Science Fair Project Encyclopedia
The Jolly Roger is the traditional flag of European and American pirates, envisioned today as a skull over crossed bones (see skull and cross bones), on a black field. However, there were many variations and additional emblems on actual Jolly Rogers. Calico Jack Rackham and Thomas Tew used variations with swords. Edward Teach (a.k.a. Blackbeard) used a skeleton holding an hourglass in one hand and a spear or dart in the other while standing beside a bleeding heart. Bartholomew Roberts (a.k.a. Black Bart) had two variations: a man and a skeleton, who held a spear or dart in one hand, holding either an hourglass or a cup while toasting death or an armed man standing on two skulls over the letters ABH and AMH (a warning to residents of Barbados and Martinique that death awaited them). Dancing skeletons signified that the pirates cared little for their fate.
Black flag with skull and crossbones is also the flag of chetniks.
Origins of the term
The origins of the term "Jolly Roger" are unclear.
One theory is that it comes from the French term "joli rouge," ("pretty red") which the English corrupted into "Jolly Roger". This may be likely as there were a series of "red flags" that were feared as much, or more, than "black flags". The origin of the red flag is likely that English privateers flew the red jack by order of the Admiralty in 1694. When the War of Spanish Succession ended in 1714, many privateers turned to piracy and some retained the red flag, for red symbolized blood. No matter how much seamen dreaded the black pirate standard all prayed they never encountered the joli rouge. This red flag boldly declared the pirates' intentions: no life would be spared. No quarter given, none asked.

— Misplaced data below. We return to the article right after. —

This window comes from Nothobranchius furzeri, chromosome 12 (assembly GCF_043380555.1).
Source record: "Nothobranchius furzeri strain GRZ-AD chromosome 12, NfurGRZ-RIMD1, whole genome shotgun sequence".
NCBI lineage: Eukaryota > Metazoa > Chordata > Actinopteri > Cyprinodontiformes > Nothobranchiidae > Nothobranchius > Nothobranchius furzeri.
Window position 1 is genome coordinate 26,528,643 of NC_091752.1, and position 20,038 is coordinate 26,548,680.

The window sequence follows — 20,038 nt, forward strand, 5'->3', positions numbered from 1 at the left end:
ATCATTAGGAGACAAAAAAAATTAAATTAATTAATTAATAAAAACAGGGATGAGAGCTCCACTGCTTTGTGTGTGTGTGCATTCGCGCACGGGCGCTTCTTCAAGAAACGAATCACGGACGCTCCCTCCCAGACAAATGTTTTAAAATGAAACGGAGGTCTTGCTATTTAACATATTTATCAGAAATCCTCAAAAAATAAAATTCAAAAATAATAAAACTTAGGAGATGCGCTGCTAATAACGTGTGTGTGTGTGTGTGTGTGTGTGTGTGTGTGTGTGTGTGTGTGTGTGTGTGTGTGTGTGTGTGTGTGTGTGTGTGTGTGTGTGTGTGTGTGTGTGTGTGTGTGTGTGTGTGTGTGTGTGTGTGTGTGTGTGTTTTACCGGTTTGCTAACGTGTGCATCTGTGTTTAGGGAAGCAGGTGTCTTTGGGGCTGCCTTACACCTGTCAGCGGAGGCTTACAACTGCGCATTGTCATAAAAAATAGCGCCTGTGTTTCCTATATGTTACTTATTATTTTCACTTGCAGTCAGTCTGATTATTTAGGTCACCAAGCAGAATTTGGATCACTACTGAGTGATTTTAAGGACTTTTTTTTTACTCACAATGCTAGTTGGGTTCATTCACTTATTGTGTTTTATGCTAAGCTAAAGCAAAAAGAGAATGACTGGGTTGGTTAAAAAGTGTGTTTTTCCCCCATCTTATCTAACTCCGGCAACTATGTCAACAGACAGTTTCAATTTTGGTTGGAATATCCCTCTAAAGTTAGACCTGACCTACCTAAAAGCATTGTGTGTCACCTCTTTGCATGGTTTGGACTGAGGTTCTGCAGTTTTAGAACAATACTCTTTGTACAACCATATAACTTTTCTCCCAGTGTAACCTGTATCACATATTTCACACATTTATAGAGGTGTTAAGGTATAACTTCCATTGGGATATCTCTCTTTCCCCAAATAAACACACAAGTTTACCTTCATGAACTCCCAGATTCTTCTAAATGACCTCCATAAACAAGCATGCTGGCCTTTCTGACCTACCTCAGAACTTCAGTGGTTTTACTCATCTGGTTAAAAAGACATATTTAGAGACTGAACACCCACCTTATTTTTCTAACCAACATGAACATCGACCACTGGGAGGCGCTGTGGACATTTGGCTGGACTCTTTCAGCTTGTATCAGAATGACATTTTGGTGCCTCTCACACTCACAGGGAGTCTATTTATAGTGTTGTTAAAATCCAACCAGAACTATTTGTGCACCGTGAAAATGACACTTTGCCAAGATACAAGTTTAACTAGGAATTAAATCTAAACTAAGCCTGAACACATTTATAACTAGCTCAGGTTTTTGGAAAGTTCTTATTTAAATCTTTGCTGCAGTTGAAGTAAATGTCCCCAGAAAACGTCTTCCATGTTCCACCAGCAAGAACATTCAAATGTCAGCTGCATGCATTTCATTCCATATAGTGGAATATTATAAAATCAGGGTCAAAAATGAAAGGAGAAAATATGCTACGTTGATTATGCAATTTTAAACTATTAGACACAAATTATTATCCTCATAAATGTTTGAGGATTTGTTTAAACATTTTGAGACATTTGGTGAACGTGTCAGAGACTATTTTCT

The term was subsequently used for the black flag with skull and bones which appeared in use around 1700.
There is another theory, also using "joli rouge" as the origin for the name. Apparently a Catholic order of fierce warrior monks, known as the "Poor Soldiers of Christ and the Temple of Solomon", first used the "joli rouge", the red flag. The link between the monks and pirates is provided by the fact that they were fighting for their cause on the open seas, effectively becoming pirates. In combat practice many merchants were surprised when a fast ship changed a fellow national flag for the more portentous Jolly Roger, which was the desired effect.
Another theory proposes that the leader of a group of Asian pirates was entitled Ali Raja , "king of sea", English pirates appropriated and corrupted the term. A further theory is that the name may derive from the English word "roger", meaning a wandering vagabond: "Old Roger" was a term for the devil.
In his book "Pirates & The Lost Templar Fleet," David Hatcher Childress claims that the term was coined after the first man to fly the flag, King Roger II of Sicily (c.1095-1154). Roger was a famed Templar who had a public spat with the Vatican over his conquests of Apulia and Salerno in 1127. Childress claims that, many years later after the Templars were disbanded by the church, at least one Templar fleet split into four independent fleets that dedicated themselves to pirating ships of any country sympathetic to Rome. The flag was thus an inheritance, and its crossed bones are an obvious reference to the original Templar logo of a red cross with blunted ends.
Use in practice